War and Peace By Leo Tolstoy Book V: Chapters 15–22

"I get there," began Denisov."'Now then, where's your chief's quarters?' They were pointed out. 'Please to wait.' 'I've widden twenty miles and have duties to attend to and no time to wait. Announce me.' Vewy well, so out comes their head chief — also took it into his head to lecture me: 'It's wobbewy!' — 'Wobbewy,' I say, 'is not done by man who seizes pwovisions to feed his soldiers, but by him who takes them to fill his own pockets!' 'Will you please be silent?' 'Vewy good!' Then he says: 'Go and give a weceipt to the commissioner, but your affair will be passed on to headquarters.' I go to the commissioner. I enter, and at the table . . . who do you think? No, but wait a bit! . . . Who is it that's starving us?" shouted Denisov, hitting the table with the fist of his newly bled arm so violently that the table nearly broke down and the tumblers on it jumped about."Telyanin! 'What? So it's you who's starving us to death! Is it? Take this and this!' and I hit him so pat, stwaight on his snout . . . 'Ah, what a . . . what . . . !' and I sta'ted fwashing him . . . Well, I've had a bit of fun I can tell you!" cried Denisov, gleeful and yet angry, his showing under his black mustache."I'd have killed him if they hadn't taken him away!"

"But what are you shouting for? Calm yourself," said Rostov."You've set your arm bleeding afresh. Wait, we must tie it up again."

Denisov was bandaged up again and put to bed. Next day he woke calm and cheerful.

But at noon the adjutant of the regiment came into Rostov's and Denisov's dugout with a grave and serious face and regretfully showed them a paper addressed to Major Denisov from the regimental commander in which inquiries were made about yesterday's occurrence. The adjutant told them that the affair was likely to take a very bad turn: that a court-martial had been appointed, and that in view of the severity with which marauding and insubordination were now regarded, degradation to the ranks would be the best that could be hoped for.

The case, as represented by the offended parties, was that, after seizing the transports, Major Denisov, being drunk, went to the chief quartermaster and without any provocation called him a thief, threatened to strike him, and on being led out had rushed into the office and given two officials a thrashing, and dislocated the arm of one of them.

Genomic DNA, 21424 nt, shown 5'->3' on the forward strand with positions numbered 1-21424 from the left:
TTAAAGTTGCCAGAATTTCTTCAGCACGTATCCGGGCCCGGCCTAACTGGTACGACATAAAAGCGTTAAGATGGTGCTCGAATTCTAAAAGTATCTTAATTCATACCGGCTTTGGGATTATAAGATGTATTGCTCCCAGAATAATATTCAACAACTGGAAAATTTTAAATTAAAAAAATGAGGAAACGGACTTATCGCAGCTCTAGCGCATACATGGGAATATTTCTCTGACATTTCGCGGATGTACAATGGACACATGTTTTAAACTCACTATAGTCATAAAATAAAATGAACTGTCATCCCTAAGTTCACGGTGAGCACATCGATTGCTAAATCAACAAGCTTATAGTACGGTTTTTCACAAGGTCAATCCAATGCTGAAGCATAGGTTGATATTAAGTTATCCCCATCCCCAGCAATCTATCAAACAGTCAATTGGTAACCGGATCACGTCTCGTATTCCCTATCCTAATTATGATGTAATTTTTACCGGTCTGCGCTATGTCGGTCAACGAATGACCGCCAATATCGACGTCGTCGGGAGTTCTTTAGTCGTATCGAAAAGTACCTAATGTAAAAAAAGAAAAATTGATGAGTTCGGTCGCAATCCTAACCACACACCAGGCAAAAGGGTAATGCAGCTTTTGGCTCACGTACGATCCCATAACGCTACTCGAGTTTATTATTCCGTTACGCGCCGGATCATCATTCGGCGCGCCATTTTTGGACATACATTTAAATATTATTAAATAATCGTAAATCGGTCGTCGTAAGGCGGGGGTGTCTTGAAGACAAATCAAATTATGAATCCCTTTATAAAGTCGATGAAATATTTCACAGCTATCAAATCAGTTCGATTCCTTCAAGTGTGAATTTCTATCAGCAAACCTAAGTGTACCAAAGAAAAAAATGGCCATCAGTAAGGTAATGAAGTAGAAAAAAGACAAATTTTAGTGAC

In answer to Rostov's renewed questions, Denisov said, laughing, that he thought he remembered that some other fellow had got mixed up in it, but that it was all nonsense and rubbish, and he did not in the least fear any kind of trial, and that if those scoundrels dared attack him he would give them an answer that they would not easily forget.

Denisov spoke contemptuously of the whole matter, but Rostov knew him too well not to detect that (while hiding it from others) at heart he feared a court-martial and was worried over the affair, which was evidently taking a bad turn. Every day, letters of inquiry and notices from the court arrived, and on the first of May, Denisov was ordered to hand the squadron over to the next in seniority and appear before the staff of his division to explain his violence at the commissariat office. On the previous day Platov reconnoitered with two Cossack regiments and two squadrons of hussars. Denisov, as was his wont, rode out in front of the outposts, parading his courage. A bullet fired by a French sharpshooter hit him in the fleshy part of his leg. Perhaps at another time Denisov would not have left the regiment for so slight a wound, but now he took advantage of it to excuse himself from appearing at the staff and went into hospital.

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